Knowing the driving and traffic laws in the state of North Carolina ahead of time will keep you from making some costly mistakes. Following the rules of the road and obeying traffic laws will keep you and your family safe as well as prevent unnecessary increases on your insurance coverage as well as save you money on traffic tickets and fines.
Driving while intoxicated or DWI in the state of North Carolina is not taken lightly. You are prohibited from consuming any alcoholic beverage while driving. This law is often enforced by random road blocks, especially during holiday weekends, to catch any drivers who may be drinking and driving.
A first offense could result in the loss of your license for up to one year. The minimum punishment is a fine of up to $100 and no less than 24 hours of jail time or 24 hours of community service.
If you receive a second DWI you could lose your license for up to four years. You will face fines of up to $1,000 and spend a minimum of seven days in jail but not more than 12 months. By the third violation you could lose your license permanently and by the fourth DWI it is considered a felony if it occurred within a seven year time frame.
In North Carolina, your driver’s license can be suspended if you have more than two speeding tickets over 55 mph in one year, one conviction of driving over 55 mph and a reckless driving charge, a suspended court sentence or a ticket for driving over 75mph.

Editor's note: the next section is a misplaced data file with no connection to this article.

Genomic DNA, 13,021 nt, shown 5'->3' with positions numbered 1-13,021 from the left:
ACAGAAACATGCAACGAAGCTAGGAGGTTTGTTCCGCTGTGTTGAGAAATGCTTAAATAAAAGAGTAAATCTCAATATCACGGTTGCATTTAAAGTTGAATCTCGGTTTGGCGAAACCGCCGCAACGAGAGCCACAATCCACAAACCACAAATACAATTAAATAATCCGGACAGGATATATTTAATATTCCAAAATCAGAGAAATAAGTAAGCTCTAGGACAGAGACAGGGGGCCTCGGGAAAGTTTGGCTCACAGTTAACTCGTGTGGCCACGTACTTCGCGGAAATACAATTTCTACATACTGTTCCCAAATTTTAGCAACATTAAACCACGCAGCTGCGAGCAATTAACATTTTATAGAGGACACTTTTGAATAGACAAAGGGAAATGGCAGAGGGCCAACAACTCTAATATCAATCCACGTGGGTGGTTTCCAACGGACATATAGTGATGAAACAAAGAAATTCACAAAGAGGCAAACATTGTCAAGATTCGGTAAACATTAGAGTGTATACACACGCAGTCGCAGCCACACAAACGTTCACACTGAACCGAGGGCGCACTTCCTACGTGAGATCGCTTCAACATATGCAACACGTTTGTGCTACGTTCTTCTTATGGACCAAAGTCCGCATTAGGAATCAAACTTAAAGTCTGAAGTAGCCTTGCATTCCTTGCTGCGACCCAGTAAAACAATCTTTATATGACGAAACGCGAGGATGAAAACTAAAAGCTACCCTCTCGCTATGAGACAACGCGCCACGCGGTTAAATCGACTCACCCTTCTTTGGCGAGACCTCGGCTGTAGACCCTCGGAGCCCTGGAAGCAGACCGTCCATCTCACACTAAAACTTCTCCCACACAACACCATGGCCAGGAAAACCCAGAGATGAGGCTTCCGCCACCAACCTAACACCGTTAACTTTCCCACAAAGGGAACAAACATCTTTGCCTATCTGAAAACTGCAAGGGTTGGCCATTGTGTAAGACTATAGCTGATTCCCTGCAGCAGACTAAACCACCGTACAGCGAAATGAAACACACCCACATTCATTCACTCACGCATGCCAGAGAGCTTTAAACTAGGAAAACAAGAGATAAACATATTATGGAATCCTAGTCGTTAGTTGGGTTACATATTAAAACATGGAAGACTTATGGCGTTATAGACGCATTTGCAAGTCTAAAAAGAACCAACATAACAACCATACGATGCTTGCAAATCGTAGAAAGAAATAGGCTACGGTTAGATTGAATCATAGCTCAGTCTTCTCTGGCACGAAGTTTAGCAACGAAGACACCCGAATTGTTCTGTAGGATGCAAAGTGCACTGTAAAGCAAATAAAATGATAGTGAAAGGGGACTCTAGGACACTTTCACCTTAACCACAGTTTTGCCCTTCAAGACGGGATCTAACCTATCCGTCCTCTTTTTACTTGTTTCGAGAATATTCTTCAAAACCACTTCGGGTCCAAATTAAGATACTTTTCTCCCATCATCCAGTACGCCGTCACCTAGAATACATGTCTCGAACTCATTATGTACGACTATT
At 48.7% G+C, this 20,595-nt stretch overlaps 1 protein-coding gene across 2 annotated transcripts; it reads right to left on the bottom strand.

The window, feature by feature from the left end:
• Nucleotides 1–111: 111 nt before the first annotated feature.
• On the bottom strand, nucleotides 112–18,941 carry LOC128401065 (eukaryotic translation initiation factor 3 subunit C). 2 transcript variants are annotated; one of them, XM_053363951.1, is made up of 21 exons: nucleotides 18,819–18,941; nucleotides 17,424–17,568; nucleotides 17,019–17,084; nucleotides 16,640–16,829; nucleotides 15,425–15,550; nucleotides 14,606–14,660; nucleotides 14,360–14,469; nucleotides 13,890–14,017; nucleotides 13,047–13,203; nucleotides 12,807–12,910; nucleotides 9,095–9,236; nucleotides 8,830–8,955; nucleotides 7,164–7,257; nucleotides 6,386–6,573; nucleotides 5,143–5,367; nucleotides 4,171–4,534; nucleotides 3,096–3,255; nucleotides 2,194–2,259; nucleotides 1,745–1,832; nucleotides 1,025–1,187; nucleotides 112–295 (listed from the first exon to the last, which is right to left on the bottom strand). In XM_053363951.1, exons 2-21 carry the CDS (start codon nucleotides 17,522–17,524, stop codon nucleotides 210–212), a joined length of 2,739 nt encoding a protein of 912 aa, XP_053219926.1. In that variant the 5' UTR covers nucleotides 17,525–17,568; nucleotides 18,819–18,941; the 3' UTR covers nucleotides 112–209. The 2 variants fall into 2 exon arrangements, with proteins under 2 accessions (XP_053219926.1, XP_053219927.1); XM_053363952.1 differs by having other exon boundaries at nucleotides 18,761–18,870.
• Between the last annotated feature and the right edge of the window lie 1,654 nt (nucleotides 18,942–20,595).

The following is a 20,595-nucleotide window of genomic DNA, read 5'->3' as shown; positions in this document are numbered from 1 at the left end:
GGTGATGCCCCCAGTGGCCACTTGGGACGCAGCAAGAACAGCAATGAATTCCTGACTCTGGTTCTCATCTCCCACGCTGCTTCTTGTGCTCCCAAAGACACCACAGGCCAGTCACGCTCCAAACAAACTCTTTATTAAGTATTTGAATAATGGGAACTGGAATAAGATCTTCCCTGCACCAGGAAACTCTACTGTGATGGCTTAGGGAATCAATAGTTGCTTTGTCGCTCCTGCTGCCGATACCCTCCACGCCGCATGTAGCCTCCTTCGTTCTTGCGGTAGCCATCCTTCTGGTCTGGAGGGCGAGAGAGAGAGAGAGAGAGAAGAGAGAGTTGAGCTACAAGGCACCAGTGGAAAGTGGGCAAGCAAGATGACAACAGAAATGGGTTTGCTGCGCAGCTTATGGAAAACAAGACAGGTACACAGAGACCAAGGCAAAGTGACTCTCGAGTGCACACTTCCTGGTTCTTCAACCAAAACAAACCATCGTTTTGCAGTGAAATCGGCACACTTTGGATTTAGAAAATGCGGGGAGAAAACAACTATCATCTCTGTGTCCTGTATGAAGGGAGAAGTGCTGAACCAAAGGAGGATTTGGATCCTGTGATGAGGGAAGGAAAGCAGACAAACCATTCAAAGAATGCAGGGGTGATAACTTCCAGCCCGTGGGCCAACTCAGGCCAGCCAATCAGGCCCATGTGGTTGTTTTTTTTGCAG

You could also lose your license if you engage in an unplanned or pre-arranged car race with another vehicle.
Speed limits on the highways vary from state to state. In North Carolina, 70 mph is the speed limit on rural freeways for cars and trucks. On urban freeways you can drive at 60 mph and county and undivided rural roads have speed limits of 50mph. Residential urban areas have speed limits of 20-35 mph and you can only drive 20 mph in school zones.
All drivers and passengers in vehicles driven in North Carolina must wear seat belts. Anyone under the age of 16 is covered by the NC Child Passenger Safety Law. Children under the age of eight and weighing 80 pounds or less have to be seated in an approved safety or booster seat. Kids under 6 and less than 60 pounds must be in an approved child restraint seat. When the child reaches the age of eight or 80 pounds, he or she can use a regular seat belt.
And the most recent addition to the driving laws of North Carolina is a ban on text messaging on your cell phone while driving. This law just went into effect in June 2009.